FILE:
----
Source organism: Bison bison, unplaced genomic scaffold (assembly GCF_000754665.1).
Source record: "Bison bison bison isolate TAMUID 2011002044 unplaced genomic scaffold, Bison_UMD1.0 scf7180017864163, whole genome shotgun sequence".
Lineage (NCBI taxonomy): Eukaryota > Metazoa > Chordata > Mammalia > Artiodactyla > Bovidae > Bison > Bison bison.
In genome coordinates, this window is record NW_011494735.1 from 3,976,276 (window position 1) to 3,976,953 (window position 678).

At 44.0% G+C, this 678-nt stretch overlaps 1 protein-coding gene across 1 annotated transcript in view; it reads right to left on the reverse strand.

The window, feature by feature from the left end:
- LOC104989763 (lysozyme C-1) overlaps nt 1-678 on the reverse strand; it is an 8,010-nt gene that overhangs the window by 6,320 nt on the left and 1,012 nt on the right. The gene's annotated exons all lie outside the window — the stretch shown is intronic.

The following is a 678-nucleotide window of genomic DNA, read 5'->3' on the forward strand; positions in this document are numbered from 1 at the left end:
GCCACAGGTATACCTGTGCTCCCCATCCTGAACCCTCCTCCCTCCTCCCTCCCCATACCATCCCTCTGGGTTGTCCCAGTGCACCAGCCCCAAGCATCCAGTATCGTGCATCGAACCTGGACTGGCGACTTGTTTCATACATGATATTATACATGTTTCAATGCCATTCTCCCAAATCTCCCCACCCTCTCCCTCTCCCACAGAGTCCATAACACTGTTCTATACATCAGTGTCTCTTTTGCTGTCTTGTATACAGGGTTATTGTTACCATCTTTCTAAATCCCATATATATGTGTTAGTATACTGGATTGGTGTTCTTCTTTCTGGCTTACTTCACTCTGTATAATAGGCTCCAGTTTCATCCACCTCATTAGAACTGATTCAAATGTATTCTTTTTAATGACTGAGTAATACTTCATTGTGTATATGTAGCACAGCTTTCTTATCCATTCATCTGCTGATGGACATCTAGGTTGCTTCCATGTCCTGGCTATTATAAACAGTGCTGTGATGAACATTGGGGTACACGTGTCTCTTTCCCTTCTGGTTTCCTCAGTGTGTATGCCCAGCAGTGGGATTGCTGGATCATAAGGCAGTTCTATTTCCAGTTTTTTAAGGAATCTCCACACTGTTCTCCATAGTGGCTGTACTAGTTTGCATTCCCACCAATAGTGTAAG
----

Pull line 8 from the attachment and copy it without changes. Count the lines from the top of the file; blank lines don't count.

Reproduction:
The following is a 678-nucleotide window of genomic DNA, read 5'->3' on the forward strand; positions in this document are numbered from 1 at the left end: